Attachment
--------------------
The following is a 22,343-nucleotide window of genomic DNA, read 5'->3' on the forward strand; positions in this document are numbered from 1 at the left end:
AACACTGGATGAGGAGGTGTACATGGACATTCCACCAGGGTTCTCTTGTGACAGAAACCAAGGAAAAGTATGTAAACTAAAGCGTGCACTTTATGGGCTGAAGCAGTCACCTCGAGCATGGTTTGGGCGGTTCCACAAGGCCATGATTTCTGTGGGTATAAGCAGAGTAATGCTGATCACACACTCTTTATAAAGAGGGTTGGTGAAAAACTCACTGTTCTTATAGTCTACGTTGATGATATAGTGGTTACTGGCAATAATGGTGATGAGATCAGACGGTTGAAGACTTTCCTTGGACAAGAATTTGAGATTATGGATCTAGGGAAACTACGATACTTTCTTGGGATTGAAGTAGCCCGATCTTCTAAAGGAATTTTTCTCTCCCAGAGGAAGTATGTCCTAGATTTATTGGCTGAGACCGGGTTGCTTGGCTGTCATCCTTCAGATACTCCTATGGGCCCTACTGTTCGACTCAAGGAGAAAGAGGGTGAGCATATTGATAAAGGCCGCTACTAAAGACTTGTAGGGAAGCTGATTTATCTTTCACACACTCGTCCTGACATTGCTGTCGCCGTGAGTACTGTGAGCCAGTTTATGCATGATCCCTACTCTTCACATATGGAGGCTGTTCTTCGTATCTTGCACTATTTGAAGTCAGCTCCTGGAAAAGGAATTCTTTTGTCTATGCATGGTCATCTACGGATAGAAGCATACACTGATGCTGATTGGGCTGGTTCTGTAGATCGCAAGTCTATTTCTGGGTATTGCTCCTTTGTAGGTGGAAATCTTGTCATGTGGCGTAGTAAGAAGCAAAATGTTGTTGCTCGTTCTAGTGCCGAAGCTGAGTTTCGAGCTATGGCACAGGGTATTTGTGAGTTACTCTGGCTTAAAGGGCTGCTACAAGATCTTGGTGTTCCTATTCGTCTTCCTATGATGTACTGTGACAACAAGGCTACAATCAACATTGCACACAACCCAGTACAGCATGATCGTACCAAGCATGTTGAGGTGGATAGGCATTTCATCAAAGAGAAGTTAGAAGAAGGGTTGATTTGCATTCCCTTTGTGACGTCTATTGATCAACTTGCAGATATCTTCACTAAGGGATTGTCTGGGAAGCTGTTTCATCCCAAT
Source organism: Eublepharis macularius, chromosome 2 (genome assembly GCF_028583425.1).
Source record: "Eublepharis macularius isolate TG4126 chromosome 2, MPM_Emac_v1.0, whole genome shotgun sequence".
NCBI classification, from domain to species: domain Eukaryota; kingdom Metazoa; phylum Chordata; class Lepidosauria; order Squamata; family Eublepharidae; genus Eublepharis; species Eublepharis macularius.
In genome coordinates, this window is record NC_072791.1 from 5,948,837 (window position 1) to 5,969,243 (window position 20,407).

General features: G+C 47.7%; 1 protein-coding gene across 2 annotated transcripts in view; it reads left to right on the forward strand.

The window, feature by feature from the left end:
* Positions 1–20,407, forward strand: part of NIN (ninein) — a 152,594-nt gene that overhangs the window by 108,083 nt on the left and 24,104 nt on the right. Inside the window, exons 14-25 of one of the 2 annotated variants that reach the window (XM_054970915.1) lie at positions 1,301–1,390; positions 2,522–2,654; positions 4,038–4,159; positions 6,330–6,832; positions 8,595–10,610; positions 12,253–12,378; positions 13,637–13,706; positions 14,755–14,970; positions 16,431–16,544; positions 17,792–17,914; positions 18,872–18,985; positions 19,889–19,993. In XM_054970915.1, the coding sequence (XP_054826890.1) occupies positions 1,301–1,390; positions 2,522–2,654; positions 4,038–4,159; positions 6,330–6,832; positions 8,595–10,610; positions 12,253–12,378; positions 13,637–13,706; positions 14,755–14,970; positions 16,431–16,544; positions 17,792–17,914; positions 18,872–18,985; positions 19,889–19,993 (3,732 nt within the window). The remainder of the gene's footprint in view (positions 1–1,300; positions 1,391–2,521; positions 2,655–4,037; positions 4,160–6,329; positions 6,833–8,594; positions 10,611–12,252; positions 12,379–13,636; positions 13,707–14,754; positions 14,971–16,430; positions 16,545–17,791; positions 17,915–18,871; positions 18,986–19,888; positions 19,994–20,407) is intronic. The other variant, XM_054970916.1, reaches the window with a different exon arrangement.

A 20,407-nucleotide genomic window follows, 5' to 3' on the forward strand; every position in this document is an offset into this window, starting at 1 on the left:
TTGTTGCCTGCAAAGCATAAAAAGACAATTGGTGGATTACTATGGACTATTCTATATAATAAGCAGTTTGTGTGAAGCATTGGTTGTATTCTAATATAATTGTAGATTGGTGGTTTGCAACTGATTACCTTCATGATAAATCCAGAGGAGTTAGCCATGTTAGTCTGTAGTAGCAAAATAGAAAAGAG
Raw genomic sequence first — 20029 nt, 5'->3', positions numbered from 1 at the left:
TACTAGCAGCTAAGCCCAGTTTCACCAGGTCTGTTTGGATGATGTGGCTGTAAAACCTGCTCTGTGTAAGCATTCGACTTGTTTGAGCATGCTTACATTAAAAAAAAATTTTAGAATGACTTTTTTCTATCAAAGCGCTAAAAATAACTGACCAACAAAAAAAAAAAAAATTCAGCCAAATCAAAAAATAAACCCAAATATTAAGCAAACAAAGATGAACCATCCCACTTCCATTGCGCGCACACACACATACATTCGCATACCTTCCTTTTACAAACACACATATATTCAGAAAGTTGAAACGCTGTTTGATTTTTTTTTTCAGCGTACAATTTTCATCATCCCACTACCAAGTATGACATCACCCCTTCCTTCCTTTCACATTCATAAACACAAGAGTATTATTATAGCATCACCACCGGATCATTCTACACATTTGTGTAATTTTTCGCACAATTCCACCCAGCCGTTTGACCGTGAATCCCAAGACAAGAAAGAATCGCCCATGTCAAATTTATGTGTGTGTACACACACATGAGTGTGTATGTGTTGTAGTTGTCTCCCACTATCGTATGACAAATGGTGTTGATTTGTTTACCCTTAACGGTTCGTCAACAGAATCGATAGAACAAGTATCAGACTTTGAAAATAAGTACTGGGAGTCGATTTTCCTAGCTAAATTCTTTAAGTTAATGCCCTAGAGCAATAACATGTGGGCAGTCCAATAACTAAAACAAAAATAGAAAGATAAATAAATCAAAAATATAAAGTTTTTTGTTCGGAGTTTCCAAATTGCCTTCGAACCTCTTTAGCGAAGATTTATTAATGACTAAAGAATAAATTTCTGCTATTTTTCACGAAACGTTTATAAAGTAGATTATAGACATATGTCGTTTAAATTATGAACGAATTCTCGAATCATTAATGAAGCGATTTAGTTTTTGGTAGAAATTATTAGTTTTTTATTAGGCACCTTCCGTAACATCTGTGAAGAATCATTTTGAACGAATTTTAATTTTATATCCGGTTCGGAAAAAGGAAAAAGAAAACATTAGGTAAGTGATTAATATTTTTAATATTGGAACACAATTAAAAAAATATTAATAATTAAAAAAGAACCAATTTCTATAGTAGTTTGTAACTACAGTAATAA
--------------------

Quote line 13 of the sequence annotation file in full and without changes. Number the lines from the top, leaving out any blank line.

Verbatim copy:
TACTAGCAGCTAAGCCCAGTTTCACCAGGTCTGTTTGGATGATGTGGCTGTAAAACCTGCTCTGTGTAAGCATTCGACTTGTTTGAGCATGCTTACATTAAAAAAAAATTTTAGAATGACTTTTTTCTATCAAAGCGCTAAAAATAACTGACCAACAAAAAAAAAAAAAATTCAGCCAAATCAAAAAATAAACCCAAATATTAAGCAAACAAAGATGAACCATCCCACTTCCATTGCGCGCACACACACATACATTCGCATACCTTCCTTTTACAAACACACATATATTCAGAAAGTTGAAACGCTGTTTGATTTTTTTTTTCAGCGTACAATTTTCATCATCCCACTACCAAGTATGACATCACCCCTTCCTTCCTTTCACATTCATAAACACAAGAGTATTATTATAGCATCACCACCGGATCATTCTACACATTTGTGTAATTTTTCGCACAATTCCACCCAGCCGTTTGACCGTGAATCCCAAGACAAGAAAGAATCGCCCATGTCAAATTTATGTGTGTGTACACACACATGAGTGTGTATGTGTTGTAGTTGTCTCCCACTATCGTATGACAAATGGTGTTGATTTGTTTACCCTTAACGGTTCGTCAACAGAATCGATAGAACAAGTATCAGACTTTGAAAATAAGTACTGGGAGTCGATTTTCCTAGCTAAATTCTTTAAGTTAATGCCCTAGAGCAATAACATGTGGGCAGTCCAATAACTAAAACAAAAATAGAAAGATAAATAAATCAAAAATATAAAGTTTTTTGTTCGGAGTTTCCAAATTGCCTTCGAACCTCTTTAGCGAAGATTTATTAATGACTAAAGAATAAATTTCTGCTATTTTTCACGAAACGTTTATAAAGTAGATTATAGACATATGTCGTTTAAATTATGAACGAATTCTCGAATCATTAATGAAGCGATTTAGTTTTTGGTAGAAATTATTAGTTTTTTATTAGGCACCTTCCGTAACATCTGTGAAGAATCATTTTGAACGAATTTTAATTTTATATCCGGTTCGGAAAAAGGAAAAAGAAAACATTAGGTAAGTGATTAATATTTTTAATATTGGAACACAATTAAAAAAATATTAATAATTAAAAAAGAACCAATTTCTATAGTAGTTTGTAACTACAGTAATAA